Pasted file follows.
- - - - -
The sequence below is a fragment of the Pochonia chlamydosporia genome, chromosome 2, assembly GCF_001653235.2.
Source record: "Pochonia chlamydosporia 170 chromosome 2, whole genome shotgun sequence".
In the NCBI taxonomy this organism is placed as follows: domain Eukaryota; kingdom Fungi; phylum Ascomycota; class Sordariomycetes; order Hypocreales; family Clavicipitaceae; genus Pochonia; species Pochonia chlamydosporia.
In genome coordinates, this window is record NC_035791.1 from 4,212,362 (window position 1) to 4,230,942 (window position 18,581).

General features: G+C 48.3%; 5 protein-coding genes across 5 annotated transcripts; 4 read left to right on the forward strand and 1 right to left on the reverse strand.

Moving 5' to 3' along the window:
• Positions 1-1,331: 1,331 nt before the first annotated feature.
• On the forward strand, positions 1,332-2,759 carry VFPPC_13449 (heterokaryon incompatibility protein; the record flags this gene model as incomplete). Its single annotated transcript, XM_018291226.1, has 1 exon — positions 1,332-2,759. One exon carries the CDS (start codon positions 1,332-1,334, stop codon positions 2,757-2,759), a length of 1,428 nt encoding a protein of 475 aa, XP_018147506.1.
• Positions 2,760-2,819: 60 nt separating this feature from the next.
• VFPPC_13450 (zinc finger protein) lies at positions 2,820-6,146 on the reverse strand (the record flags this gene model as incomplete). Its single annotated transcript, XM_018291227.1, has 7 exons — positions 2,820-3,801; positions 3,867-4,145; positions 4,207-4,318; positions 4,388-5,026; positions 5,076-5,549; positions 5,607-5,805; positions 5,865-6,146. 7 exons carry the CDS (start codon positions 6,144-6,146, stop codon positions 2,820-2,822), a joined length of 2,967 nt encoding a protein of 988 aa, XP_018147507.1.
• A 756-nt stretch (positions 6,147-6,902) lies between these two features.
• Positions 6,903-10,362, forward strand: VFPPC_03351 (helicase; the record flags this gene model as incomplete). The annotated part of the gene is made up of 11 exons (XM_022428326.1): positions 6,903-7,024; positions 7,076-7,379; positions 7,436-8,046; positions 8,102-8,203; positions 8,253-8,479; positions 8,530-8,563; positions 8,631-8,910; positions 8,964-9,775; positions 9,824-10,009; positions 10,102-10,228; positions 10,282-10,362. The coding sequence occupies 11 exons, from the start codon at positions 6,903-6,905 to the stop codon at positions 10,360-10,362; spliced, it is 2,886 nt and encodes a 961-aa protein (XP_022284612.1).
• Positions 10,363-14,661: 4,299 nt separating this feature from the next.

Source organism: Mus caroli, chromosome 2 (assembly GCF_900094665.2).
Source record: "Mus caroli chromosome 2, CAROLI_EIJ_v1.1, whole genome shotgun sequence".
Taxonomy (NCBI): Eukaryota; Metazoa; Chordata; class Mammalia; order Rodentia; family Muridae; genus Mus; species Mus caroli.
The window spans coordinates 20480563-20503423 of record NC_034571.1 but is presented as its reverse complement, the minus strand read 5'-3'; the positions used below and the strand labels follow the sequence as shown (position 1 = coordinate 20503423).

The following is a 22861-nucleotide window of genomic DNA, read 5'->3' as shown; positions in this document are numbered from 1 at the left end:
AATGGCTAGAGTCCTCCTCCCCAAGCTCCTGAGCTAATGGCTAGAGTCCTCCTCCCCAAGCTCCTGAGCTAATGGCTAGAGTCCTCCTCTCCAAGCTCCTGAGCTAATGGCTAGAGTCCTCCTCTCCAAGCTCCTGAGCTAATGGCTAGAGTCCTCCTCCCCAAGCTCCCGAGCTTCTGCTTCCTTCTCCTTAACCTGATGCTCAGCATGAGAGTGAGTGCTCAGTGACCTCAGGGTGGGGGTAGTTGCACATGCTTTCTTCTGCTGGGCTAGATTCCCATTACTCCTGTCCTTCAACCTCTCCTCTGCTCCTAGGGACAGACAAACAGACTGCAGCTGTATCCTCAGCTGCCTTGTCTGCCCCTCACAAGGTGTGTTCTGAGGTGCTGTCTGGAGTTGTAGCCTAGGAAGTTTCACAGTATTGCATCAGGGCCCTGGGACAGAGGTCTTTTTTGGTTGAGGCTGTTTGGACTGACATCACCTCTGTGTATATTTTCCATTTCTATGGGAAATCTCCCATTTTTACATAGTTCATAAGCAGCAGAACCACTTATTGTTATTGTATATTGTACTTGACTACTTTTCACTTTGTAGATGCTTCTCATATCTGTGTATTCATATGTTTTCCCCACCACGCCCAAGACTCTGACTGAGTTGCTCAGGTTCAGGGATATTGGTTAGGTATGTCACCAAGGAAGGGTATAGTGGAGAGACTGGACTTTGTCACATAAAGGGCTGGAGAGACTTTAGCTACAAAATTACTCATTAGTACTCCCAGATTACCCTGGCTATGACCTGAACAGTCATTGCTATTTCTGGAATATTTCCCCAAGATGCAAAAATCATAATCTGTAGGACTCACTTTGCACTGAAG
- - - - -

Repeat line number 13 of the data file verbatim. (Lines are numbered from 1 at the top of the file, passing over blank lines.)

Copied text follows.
• Positions 10,363-14,661: 4,299 nt separating this feature from the next.